Did European Labour Markets Become More Competitive in the 1990's? Evidence from Estimated Worker Rents
AbstractThis Paper analyses the evolution of quantitative measures of employee rents in Europe during the nineties, using the European Household Panel Survey. I look at two classes of measures: wage differentials between workers along industry and firm size dimensions; and estimated welfare differences between employed and unemployed using a model of labour market transitions. The results are largely negative; there is robust evidence of falling rents during that period only in Ireland.
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Bibliographic InfoPaper provided by C.E.P.R. Discussion Papers in its series CEPR Discussion Papers with number 4327.
Date of creation: Mar 2004
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Other versions of this item:
- Giles Saint-Paul, 2005. "Did European Labor Markets Become More Competitive in the 1990s? Evidence from Estimated Worker Rents," Central Banking, Analysis, and Economic Policies Book Series, in: Jorge Restrepo & Andrea Tokman R. & Norman Loayza (Series Editor) & Klaus Schmidt-Hebbel (Series Edi (ed.), Labor Markets and Institutions, edition 1, volume 8, chapter 8, pages 281-300 Central Bank of Chile.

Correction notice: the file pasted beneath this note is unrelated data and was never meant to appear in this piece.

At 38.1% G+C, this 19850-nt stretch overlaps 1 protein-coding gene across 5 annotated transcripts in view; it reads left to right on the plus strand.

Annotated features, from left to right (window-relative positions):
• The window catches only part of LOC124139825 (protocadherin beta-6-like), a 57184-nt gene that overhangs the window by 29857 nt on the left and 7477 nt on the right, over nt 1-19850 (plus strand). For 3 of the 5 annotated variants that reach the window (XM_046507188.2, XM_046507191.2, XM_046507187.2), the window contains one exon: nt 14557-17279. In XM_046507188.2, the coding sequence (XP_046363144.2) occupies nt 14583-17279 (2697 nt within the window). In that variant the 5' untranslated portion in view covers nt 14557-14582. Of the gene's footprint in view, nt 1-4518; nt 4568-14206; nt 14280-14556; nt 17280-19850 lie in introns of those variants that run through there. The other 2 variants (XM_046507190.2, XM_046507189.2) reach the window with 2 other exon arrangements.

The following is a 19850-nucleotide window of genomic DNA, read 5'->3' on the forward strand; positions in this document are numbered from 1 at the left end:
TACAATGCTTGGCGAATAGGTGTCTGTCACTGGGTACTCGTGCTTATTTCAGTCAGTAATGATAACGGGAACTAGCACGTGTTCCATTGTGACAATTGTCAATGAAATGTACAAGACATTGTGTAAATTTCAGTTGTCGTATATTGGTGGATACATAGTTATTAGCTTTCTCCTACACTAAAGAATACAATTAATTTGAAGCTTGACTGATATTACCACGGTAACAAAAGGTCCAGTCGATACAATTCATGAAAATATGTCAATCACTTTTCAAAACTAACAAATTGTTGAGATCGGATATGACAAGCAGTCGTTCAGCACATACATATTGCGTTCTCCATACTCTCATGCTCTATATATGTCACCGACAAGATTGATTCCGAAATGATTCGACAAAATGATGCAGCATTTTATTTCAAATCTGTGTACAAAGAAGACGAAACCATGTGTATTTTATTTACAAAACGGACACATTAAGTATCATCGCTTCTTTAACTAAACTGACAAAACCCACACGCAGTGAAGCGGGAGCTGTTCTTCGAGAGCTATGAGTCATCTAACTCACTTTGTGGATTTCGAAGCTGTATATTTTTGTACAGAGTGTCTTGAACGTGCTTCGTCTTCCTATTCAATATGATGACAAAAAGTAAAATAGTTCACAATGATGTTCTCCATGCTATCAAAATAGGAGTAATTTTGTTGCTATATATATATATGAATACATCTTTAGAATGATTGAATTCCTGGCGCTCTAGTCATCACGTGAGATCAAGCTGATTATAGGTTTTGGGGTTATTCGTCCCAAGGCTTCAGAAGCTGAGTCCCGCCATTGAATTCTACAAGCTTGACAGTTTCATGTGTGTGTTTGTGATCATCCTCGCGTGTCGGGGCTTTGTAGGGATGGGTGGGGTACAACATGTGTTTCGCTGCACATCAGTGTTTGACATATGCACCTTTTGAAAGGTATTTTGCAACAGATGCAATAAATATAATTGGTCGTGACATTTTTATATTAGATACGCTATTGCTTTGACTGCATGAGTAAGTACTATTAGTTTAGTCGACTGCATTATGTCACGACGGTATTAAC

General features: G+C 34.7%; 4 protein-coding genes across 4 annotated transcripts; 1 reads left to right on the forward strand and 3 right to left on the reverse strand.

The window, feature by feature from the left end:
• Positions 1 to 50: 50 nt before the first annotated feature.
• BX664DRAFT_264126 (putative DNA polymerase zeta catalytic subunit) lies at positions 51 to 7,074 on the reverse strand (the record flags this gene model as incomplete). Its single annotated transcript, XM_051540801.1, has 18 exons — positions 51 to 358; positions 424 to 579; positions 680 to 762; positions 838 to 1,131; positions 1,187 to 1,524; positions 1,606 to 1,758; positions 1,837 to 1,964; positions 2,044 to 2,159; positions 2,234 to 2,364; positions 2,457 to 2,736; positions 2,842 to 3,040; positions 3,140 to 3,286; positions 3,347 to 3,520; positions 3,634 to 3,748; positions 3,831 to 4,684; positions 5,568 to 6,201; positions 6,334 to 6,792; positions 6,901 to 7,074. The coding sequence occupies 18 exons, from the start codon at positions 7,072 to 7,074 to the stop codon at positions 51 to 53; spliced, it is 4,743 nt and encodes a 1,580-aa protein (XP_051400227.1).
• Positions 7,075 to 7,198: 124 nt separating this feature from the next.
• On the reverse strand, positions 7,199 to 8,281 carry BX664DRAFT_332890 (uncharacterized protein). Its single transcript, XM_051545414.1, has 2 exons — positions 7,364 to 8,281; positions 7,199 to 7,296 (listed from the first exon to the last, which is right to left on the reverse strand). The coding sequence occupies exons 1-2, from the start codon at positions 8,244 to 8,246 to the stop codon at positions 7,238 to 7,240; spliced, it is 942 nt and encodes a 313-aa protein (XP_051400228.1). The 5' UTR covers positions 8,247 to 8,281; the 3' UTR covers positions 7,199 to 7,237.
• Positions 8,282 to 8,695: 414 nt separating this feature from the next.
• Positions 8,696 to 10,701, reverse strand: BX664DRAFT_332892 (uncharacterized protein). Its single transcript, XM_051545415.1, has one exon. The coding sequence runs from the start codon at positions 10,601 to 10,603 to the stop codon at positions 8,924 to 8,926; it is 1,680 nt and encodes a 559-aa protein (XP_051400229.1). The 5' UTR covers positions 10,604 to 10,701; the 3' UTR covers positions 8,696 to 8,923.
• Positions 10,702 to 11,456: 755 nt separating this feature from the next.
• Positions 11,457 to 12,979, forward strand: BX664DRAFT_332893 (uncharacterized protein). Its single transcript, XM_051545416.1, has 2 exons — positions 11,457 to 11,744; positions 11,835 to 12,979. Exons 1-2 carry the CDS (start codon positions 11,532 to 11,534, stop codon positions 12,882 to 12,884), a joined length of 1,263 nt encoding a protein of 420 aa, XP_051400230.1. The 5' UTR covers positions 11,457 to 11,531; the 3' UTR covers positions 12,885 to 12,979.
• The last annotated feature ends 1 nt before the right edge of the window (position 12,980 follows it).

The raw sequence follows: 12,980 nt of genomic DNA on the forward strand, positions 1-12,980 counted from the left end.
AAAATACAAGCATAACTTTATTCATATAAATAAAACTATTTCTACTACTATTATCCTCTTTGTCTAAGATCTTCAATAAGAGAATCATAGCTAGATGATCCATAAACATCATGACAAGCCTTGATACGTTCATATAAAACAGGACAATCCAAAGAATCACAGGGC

- Saint-Paul, Gilles, 2004. "Did European Labor Makets Become more Competitive in the 1990's? Evidence from Estimated Worker Rents," IDEI Working Papers 266, Institut d'Économie Industrielle (IDEI), Toulouse.
- D30 - Microeconomics - - Distribution - - - General
- E24 - Macroeconomics and Monetary Economics - - Consumption, Saving, Production, Employment, and Investment - - - Employment; Unemployment; Wages; Intergenerational Income Distribution
- J30 - Labor and Demographic Economics - - Wages, Compensation, and Labor Costs - - - General
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